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Maine environmental regulators re-examining tree cutting for NECEC

image credit: © Hydro-Québec
Peter Key's picture
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I've been a business journalist since 1985 when I received an MBA from Penn State. I covered energy, technology, and venture capital for The Philadelphia Business Journal from 1998 through 2013....

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After saying that the clearing of trees for the New England Clean Energy Connect was being done in compliance with the permit for the controversial transmission project, the Maine Department of Environmental Protection is reexamining the matter.

Maine Public reported that Jim Beyer, the DEP official overseeing work on the NECEC, had sent an email asking Roger Merchant, a Bangor-based certified forester who opposes the project, for more specifics about violations of the permit Merchant said he’d spotted.

Merchant said he’d inspected several sections of the corridor in the Coburn Mountain area and found that they’d been cut as wide as 104 feet, almost double the permitted 54 feet.

"The results of your measurements suggest the cleared area is between 86 feet and 104 feet wide," Beyer wrote in his email to Merchant.

A group of NECEC opponents have submitted that email and other documents to the DEP, asking work on the project be halted until DEP Commissioner Melanie Loyzim reviews the information.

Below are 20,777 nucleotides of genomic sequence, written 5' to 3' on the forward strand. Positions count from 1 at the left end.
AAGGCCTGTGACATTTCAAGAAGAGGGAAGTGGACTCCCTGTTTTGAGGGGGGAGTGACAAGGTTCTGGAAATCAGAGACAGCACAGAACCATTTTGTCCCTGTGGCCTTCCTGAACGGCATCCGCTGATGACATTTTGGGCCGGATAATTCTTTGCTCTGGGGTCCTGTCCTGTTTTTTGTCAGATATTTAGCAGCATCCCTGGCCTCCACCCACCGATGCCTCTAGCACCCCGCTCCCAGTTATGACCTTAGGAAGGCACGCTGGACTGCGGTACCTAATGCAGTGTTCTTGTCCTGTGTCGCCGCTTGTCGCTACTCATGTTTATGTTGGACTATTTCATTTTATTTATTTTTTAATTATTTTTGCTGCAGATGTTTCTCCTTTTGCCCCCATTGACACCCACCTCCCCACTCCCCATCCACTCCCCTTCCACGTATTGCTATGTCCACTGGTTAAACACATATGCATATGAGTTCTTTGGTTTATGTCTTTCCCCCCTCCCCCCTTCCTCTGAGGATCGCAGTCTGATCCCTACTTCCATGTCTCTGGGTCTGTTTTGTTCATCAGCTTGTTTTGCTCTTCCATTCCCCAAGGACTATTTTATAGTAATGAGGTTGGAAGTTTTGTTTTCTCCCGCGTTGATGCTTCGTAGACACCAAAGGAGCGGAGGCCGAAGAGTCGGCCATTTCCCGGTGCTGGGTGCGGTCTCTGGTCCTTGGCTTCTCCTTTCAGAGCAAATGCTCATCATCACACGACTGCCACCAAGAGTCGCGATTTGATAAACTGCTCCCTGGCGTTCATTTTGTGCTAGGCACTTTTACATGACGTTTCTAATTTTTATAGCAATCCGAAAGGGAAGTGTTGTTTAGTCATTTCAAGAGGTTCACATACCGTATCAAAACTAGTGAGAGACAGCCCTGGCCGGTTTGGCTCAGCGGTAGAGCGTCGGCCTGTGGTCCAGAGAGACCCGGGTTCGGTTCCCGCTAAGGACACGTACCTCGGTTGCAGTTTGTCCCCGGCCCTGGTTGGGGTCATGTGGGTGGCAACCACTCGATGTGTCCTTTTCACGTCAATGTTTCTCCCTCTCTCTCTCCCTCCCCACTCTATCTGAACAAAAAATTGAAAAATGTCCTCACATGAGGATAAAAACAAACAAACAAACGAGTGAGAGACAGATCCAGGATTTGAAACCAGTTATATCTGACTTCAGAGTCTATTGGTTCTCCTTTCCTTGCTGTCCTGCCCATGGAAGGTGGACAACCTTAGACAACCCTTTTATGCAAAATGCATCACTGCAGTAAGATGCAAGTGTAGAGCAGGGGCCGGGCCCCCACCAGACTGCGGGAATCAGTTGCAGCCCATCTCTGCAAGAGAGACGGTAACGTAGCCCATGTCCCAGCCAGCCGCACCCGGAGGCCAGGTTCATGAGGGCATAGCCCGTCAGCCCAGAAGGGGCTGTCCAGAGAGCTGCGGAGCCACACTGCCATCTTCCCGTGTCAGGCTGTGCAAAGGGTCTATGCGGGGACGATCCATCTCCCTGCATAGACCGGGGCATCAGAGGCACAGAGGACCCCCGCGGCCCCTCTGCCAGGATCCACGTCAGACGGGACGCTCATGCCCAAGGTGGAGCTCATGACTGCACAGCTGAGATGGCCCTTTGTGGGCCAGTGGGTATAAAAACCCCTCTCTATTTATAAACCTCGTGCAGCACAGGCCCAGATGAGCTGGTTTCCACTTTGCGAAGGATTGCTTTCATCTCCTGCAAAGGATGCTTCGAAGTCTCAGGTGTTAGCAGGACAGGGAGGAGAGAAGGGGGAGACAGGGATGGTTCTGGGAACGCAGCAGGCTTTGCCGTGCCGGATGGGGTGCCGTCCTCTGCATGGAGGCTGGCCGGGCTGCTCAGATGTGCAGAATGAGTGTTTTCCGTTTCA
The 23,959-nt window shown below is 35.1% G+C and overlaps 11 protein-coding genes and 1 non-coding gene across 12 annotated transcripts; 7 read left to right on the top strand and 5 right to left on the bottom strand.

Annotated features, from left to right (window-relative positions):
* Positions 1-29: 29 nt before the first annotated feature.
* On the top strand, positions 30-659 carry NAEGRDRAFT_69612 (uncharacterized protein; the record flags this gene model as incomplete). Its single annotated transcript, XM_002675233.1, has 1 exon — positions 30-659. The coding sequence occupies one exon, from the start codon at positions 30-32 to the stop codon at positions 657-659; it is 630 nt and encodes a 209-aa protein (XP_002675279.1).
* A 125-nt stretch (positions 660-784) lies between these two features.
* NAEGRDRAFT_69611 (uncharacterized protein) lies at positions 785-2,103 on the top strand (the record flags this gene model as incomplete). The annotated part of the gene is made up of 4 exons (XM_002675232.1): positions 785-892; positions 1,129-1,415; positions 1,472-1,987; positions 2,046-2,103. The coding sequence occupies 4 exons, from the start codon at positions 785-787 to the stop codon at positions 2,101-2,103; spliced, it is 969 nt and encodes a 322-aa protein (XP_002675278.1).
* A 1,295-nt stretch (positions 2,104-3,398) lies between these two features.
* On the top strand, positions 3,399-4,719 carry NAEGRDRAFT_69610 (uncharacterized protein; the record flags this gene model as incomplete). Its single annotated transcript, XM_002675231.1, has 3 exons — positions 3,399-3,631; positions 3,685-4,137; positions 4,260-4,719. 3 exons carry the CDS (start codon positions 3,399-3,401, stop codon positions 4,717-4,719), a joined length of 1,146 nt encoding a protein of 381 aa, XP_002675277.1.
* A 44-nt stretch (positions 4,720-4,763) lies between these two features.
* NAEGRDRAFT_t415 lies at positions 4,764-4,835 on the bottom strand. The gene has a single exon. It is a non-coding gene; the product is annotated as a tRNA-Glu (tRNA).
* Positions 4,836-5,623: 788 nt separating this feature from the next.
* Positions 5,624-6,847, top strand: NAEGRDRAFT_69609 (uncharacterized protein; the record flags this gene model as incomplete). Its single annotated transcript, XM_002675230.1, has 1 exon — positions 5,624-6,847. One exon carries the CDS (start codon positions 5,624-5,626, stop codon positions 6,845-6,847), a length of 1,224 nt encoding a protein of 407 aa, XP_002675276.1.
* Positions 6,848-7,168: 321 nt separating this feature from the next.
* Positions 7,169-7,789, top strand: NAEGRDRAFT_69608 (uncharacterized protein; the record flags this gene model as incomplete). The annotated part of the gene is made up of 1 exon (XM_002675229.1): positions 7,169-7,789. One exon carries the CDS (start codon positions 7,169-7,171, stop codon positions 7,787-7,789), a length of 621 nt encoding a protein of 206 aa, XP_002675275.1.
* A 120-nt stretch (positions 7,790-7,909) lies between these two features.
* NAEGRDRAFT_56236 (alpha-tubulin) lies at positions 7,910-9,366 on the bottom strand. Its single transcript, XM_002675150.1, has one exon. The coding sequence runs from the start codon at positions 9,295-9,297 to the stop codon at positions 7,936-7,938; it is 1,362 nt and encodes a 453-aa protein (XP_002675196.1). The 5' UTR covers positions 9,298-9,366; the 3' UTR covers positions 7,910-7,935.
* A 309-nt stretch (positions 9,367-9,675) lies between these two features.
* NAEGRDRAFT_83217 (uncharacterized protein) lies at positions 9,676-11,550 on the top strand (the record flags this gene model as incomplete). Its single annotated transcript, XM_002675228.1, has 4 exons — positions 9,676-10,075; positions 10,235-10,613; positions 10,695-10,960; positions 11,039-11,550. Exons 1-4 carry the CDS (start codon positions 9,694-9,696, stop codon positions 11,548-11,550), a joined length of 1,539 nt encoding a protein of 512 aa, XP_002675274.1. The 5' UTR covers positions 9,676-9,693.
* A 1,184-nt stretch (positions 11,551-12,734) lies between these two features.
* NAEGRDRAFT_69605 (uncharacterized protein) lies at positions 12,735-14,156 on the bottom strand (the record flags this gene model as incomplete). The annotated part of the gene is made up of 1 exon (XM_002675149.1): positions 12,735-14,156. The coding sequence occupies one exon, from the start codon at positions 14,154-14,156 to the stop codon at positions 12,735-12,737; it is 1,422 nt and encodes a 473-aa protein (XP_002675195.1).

Thorn Dickinson, the president and CEO of NECEC LLC, the Avangrid subsidiary building the project, told Maine Public that the request to halt work on the NECEC “is the latest in an endless string of baseless attempts by project opponents to spread misinformation about the project.”

The NECEC is being built in response to a clean power solicitation from the commonwealth of Massachusetts and would transport hydropower generated by Hydro-Québec, whose dam is pictured above, from the Canadian border 147 miles through Maine and into the New England grid.

The most controversial part of the project is the 53-mile-long corridor being cut through forest being logged for timber in western Maine, which is where Merchant took his measurements. It and 94 miles of an existing transmission corridor owned by Avangrid subsidiary Central Maine Power would be the sites of the high-voltage direct-current line that’s the project’s backbone. The NECEC also would include upgrades to 50 miles of existing alternating current transmission lines and the construction of a new DC-to-AC converter substation in Lewiston, Maine, and a new 345 kilovolt substation in Pownal, Maine.

The project’s opponents have succeeded in getting a ballot question about the NECEC before voters in November, but a Maine legislator has filed a lawsuit in Cumberland County Superior Court that seeks to have the question split into three separate questions, according to the Associated Press.

In response to Hydro-Québec’s spending in opposition to the question and a previous one that never made it before voters, the Maine legislature last month passed a bill that would prohibit foreign companies from spending money on ballot question campaigns, but Maine Gov. Janet Mills vetoed it, according to the Bangor Daily News.

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